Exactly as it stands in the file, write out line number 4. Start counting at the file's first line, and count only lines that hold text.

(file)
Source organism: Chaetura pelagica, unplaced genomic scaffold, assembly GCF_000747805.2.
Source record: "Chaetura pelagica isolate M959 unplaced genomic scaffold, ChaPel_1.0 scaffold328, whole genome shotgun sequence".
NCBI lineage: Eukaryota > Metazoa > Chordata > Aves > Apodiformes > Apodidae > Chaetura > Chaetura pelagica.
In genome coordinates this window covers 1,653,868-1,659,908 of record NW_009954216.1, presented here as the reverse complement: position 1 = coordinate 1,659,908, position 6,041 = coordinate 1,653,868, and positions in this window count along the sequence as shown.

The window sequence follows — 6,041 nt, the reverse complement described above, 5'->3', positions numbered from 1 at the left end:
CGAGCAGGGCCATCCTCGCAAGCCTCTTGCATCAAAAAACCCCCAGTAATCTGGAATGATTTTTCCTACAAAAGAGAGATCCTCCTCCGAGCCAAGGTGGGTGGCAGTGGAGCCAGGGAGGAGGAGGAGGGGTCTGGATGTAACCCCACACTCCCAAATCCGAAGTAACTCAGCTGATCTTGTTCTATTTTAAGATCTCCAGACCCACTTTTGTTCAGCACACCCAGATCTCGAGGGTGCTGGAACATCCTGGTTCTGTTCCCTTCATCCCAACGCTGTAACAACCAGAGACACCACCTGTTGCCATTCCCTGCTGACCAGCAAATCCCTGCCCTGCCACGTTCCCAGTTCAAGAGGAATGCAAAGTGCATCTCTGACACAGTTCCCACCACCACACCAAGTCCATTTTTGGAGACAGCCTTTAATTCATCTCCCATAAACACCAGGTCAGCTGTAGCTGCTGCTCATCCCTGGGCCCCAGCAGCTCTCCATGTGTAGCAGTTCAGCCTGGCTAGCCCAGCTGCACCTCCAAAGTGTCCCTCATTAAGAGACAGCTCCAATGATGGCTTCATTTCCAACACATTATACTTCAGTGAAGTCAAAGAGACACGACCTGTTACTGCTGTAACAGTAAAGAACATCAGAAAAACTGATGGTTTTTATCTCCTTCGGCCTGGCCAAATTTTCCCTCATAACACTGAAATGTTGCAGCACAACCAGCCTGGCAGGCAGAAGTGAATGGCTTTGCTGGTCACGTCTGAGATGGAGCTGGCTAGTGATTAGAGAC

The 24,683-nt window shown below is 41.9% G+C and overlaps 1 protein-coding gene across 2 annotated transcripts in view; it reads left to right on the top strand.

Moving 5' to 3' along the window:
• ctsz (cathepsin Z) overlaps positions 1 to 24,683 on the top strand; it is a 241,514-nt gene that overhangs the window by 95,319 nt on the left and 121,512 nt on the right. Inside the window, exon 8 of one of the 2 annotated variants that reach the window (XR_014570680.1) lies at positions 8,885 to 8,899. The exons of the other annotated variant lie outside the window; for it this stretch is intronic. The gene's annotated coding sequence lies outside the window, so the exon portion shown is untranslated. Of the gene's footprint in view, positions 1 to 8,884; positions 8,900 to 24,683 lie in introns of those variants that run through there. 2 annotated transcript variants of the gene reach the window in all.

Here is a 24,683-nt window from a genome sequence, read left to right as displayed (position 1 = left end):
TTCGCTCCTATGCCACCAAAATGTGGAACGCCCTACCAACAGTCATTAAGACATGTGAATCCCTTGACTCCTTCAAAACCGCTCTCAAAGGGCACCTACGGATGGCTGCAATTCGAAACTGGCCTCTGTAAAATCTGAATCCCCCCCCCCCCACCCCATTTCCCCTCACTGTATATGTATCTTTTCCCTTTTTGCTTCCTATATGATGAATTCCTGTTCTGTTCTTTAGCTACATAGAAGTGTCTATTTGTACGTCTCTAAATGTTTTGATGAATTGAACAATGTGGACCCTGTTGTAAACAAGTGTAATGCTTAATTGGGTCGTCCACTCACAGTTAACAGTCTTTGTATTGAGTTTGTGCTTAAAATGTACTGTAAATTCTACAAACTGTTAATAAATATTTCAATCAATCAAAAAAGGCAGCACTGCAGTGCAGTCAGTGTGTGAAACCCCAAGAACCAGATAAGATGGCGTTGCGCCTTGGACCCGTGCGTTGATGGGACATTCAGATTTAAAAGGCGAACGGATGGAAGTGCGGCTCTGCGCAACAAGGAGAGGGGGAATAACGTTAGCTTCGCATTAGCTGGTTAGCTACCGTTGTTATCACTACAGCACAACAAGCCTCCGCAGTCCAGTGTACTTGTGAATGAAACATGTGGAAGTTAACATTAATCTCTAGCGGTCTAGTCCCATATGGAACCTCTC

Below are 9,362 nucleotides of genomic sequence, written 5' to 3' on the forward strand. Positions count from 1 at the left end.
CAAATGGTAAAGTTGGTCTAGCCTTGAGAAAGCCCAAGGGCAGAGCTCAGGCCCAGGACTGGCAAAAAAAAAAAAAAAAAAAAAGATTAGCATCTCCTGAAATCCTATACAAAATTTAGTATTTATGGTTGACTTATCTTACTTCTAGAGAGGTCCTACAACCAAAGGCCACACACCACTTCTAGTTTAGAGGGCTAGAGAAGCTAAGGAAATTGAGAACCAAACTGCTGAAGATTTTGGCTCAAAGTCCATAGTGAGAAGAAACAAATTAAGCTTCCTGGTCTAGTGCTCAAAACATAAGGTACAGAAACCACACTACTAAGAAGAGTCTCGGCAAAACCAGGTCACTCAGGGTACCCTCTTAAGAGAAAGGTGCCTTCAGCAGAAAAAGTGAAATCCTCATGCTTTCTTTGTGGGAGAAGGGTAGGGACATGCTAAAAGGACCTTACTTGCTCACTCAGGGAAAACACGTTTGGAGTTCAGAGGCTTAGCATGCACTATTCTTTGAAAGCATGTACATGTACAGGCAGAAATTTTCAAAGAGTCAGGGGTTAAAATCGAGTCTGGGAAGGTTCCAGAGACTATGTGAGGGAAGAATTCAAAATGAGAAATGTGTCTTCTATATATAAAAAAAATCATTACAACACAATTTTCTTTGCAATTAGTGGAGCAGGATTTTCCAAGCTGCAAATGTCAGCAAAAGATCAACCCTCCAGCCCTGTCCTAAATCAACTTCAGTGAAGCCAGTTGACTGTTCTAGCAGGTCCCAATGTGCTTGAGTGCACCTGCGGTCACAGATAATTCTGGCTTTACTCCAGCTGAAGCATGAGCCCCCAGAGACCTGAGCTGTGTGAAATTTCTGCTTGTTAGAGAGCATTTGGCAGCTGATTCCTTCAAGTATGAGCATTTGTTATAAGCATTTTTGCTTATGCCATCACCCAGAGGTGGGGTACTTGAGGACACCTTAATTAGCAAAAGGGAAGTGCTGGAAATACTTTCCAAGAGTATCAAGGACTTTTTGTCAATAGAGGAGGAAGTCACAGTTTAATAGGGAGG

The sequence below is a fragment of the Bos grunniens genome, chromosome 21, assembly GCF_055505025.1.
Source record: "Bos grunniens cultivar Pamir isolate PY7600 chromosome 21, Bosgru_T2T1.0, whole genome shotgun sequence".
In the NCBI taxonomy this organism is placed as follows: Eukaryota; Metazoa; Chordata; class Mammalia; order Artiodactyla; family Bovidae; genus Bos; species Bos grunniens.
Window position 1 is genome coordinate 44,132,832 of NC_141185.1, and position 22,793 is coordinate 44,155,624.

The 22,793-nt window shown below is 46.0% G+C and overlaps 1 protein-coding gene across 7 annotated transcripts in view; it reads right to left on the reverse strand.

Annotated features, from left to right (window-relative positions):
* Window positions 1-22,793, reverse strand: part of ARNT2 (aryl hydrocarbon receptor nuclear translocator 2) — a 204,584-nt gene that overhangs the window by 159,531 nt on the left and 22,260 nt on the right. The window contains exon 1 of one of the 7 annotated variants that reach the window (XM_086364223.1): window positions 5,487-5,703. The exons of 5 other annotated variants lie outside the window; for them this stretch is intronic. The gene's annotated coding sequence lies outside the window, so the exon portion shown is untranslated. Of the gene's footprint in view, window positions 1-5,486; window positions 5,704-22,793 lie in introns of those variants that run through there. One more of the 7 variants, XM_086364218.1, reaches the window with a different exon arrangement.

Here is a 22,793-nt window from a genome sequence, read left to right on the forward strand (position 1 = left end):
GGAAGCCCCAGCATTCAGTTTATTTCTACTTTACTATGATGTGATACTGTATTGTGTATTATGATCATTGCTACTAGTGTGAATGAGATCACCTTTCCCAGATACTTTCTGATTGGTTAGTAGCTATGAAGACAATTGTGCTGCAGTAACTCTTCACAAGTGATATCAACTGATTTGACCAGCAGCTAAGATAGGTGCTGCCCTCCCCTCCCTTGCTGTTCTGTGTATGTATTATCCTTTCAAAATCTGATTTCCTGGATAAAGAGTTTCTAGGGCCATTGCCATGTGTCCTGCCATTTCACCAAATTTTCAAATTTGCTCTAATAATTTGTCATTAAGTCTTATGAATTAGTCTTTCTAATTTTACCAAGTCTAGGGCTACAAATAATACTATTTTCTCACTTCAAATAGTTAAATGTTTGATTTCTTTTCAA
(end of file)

In genome coordinates this window covers 1,653,868-1,659,908 of record NW_009954216.1, presented here as the reverse complement: position 1 = coordinate 1,659,908, position 6,041 = coordinate 1,653,868, and positions in this window count along the sequence as shown.